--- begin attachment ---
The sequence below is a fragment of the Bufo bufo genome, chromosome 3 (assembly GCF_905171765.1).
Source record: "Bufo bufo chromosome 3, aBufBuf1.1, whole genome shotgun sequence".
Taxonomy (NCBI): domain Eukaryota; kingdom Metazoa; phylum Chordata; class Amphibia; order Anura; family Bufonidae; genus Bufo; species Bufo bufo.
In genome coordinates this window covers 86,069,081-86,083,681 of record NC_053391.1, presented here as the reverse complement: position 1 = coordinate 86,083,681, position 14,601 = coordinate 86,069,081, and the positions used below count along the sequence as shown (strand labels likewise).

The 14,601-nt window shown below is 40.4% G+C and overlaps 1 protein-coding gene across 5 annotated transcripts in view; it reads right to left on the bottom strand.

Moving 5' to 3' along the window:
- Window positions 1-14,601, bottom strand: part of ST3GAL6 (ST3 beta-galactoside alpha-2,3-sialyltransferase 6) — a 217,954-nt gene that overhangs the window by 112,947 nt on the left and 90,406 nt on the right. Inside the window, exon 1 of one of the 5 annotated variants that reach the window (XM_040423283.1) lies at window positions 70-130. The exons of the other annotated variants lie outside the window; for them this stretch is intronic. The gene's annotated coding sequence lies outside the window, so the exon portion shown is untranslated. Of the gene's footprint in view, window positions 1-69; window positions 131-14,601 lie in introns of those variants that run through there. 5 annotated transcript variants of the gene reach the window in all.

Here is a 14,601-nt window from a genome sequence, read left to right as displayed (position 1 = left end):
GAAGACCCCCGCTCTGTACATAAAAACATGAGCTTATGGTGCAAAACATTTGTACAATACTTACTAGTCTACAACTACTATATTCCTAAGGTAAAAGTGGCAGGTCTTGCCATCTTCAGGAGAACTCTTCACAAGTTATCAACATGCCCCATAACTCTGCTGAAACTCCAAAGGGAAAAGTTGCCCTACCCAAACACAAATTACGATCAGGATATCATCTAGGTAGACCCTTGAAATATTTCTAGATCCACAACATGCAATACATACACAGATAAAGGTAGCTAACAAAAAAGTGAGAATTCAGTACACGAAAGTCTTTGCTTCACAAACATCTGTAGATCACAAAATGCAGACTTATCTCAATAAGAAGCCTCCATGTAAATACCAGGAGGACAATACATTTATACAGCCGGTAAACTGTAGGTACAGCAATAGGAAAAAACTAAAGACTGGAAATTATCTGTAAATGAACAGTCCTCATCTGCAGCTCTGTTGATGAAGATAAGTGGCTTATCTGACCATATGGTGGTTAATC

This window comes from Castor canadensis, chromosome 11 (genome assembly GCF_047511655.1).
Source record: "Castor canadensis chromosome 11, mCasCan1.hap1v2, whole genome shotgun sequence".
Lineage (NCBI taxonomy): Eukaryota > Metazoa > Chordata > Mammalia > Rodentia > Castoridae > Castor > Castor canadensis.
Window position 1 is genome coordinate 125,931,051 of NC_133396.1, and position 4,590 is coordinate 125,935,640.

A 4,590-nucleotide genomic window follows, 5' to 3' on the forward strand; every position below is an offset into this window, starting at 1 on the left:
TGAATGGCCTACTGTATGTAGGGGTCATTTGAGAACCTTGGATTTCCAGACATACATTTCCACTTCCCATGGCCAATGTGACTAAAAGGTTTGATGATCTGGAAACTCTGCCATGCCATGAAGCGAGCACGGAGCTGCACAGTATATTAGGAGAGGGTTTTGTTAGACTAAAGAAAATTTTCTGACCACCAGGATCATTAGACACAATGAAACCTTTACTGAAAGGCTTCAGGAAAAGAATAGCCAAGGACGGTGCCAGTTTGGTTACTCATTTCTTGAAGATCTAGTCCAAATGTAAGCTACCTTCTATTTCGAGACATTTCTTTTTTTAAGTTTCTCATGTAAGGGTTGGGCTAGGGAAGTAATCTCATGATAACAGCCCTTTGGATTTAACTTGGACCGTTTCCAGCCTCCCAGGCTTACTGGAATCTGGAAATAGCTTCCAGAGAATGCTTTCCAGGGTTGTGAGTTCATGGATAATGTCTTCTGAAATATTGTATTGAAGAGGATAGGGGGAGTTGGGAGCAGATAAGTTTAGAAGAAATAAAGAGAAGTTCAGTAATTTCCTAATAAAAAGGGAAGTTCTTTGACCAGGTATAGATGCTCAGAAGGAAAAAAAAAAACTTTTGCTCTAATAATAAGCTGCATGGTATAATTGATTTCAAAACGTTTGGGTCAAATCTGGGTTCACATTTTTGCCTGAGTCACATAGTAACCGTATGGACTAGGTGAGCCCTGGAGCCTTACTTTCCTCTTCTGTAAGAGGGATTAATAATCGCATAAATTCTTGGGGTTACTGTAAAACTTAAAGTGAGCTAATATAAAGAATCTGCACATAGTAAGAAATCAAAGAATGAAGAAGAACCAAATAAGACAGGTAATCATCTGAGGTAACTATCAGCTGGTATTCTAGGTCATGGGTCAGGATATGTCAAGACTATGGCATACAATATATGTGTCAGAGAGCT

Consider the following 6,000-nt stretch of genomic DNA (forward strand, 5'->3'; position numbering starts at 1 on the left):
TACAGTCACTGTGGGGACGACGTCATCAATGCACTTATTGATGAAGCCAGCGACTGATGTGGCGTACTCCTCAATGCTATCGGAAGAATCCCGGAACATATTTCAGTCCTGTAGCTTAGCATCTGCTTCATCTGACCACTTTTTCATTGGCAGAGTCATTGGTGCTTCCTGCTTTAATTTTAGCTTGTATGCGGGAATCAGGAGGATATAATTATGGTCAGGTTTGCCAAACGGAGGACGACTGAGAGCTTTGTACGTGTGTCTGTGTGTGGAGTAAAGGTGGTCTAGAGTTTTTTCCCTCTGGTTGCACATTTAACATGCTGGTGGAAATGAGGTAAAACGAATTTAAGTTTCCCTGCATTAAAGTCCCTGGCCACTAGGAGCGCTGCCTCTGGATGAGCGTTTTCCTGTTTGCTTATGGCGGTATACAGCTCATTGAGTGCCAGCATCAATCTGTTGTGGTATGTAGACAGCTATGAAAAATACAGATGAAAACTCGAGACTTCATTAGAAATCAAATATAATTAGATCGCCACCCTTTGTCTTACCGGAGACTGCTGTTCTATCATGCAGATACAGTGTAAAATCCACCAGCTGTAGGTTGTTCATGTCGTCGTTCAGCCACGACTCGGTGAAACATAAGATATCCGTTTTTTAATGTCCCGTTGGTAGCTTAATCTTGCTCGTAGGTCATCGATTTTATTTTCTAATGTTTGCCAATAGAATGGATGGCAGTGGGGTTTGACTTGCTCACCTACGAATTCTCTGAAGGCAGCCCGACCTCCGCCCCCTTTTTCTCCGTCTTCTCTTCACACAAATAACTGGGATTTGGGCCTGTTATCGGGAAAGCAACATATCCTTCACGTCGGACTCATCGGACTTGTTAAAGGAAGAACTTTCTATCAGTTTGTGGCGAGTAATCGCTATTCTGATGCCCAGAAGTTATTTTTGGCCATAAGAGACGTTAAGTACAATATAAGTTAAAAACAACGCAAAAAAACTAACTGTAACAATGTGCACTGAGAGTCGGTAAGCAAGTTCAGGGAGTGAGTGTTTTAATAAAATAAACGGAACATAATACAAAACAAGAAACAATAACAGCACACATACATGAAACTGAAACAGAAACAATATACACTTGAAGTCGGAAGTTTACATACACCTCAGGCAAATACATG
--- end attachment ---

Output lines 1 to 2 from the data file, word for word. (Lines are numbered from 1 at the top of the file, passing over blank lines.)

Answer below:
The sequence below is a fragment of the Bufo bufo genome, chromosome 3 (assembly GCF_905171765.1).
Source record: "Bufo bufo chromosome 3, aBufBuf1.1, whole genome shotgun sequence".